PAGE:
She’s watched her hope that Republicans would compromise with the Democratic-controlled House in the fall harden into disbelief and anger as deadlines have come and gone with no further stimulus in sight at the moment, more than eight months into the pandemic.

“It’s hard to figure out what goes on there and why they do the things they do,” she said of the Senate. “Why do they not want to help — do they really believe this isn’t happening?”

At least 18 states have options for some form of extended unemployment insurance that will help about 2.9 million of the workers who get cut off from the PEUC, Stettner and Pancotti’s research estimates.

The House has passed two versions of a stimulus bill, valued around $3 trillion and $2.2 trillion, which would have extended the deadline for these insurance benefits and also reinstated the weekly bonus that many said had helped them stay afloat.

But despite overtures from President Trump and Treasury Secretary Steven Mnuchin, Senate Republicans have balked at approving as much in federal financial relief. Republicans have pushed for extending unemployment benefits at a lower amount as part of a $500 billion stimulus plan that Democrats have rejected as inadequate to the scale of the crisis.

Economists have been warning for months that the failure to renew aid to people who lost their jobs during the pandemic could have wide effects on the economy.

“This is going to mean a lot of misery,” said Michele Evermore, an unemployment insurance expert at the National Employment Law Project.

More than 21 million people are currently claiming some form of unemployment insurance, according to the Labor Department.

Studies have shown that government spending on unemployment insurance generates larger returns in the economy. According to a decade-old study by Moody’s Analytics, every dollar spent on unemployment insurance generates $1.61 of additional gross domestic product.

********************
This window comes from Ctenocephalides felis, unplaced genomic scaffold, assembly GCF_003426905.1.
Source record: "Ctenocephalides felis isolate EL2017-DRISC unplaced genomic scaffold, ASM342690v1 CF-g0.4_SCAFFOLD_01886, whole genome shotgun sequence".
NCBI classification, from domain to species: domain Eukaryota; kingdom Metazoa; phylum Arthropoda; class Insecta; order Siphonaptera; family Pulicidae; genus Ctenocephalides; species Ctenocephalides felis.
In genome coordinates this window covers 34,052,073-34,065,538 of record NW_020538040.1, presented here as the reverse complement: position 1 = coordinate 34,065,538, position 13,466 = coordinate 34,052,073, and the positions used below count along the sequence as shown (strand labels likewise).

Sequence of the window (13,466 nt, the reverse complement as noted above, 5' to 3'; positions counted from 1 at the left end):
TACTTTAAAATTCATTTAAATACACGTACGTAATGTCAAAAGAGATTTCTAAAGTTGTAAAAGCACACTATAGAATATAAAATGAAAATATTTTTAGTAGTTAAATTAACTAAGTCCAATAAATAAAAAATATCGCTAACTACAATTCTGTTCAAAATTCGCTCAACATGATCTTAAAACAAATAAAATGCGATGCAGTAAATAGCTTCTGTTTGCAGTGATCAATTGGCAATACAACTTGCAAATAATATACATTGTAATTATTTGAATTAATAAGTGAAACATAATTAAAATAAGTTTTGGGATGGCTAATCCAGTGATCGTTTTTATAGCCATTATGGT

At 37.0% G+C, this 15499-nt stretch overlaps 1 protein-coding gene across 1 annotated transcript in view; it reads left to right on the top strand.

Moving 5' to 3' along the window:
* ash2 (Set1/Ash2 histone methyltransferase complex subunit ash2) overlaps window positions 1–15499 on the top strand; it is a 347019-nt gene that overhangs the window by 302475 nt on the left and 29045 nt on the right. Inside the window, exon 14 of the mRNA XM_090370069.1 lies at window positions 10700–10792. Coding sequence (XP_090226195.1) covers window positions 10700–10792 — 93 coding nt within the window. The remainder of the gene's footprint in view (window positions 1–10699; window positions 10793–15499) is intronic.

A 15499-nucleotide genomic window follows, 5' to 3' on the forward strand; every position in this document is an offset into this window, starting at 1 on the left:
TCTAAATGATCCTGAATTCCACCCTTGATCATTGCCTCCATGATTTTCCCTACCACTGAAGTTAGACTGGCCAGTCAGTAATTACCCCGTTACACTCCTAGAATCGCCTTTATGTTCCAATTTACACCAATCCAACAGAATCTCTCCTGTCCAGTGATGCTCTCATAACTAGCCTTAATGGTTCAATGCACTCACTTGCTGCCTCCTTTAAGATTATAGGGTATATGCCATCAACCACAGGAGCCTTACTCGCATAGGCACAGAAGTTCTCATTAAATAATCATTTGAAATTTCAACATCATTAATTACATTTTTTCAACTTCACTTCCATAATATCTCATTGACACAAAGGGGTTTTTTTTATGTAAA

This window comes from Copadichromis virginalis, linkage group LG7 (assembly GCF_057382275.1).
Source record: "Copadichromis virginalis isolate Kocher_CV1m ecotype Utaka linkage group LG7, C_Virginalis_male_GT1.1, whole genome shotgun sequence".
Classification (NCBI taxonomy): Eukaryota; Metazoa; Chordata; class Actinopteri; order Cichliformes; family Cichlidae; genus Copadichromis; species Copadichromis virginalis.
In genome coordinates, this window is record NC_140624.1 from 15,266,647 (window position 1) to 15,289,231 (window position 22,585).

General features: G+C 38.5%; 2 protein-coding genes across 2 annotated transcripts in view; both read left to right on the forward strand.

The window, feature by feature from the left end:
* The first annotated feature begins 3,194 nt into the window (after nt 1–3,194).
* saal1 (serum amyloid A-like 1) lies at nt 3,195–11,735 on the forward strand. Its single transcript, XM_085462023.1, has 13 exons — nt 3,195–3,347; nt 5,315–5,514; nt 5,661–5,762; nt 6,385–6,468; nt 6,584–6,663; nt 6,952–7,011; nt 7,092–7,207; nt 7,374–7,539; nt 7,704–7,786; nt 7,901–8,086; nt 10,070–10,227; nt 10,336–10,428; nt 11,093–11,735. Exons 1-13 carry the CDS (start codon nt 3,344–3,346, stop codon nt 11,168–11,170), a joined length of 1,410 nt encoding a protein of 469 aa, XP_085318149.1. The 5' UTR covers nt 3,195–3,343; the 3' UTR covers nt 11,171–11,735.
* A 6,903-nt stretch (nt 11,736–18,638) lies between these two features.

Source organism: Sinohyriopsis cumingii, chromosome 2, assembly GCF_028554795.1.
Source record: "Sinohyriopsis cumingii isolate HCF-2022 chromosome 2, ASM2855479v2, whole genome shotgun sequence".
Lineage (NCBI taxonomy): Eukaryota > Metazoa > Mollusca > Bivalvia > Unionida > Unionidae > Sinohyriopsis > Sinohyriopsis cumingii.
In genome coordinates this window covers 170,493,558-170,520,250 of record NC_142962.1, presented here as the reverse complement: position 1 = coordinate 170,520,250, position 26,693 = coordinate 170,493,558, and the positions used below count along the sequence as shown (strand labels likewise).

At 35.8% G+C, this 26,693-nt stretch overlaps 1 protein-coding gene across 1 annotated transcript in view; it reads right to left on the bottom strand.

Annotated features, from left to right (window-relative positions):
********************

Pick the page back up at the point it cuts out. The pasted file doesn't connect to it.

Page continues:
“The folks who are getting unemployment insurance, they are spending that money,” said Celine McNicholas, director of government affairs at the Economy Policy Institute. “This is just bad economics. When you look at the impact of what this is going to do in the overall recovery, when demand is already so weak — you’re looking at taking a problem and making it so much worse.”

During the Great Recession, Congress did not let unemployment insurance extensions lapse fully until the end of 2013 — more than five years after the crisis began. That cutoff left 1.3 million people without benefits, which drew alarm from Democrats at the time.

But that number is a fraction of the amount of people that could lose unemployment insurance this time around.

“This cutoff will affect 10 times as many people around the last cutoff,” Evermore said. “That was catastrophic. This is just exponentially worse, and it just really doesn’t seem like it’s going to be addressed prior to next year.”

Noting that unemployment rates for minorities like Blacks and Latinos is significantly higher than it is for Whites, Evermore said the cutoff would disproportionately affect communities of color.

“I hope policymakers are taking that into account,” she said.

Jeff Stein contributed to this report.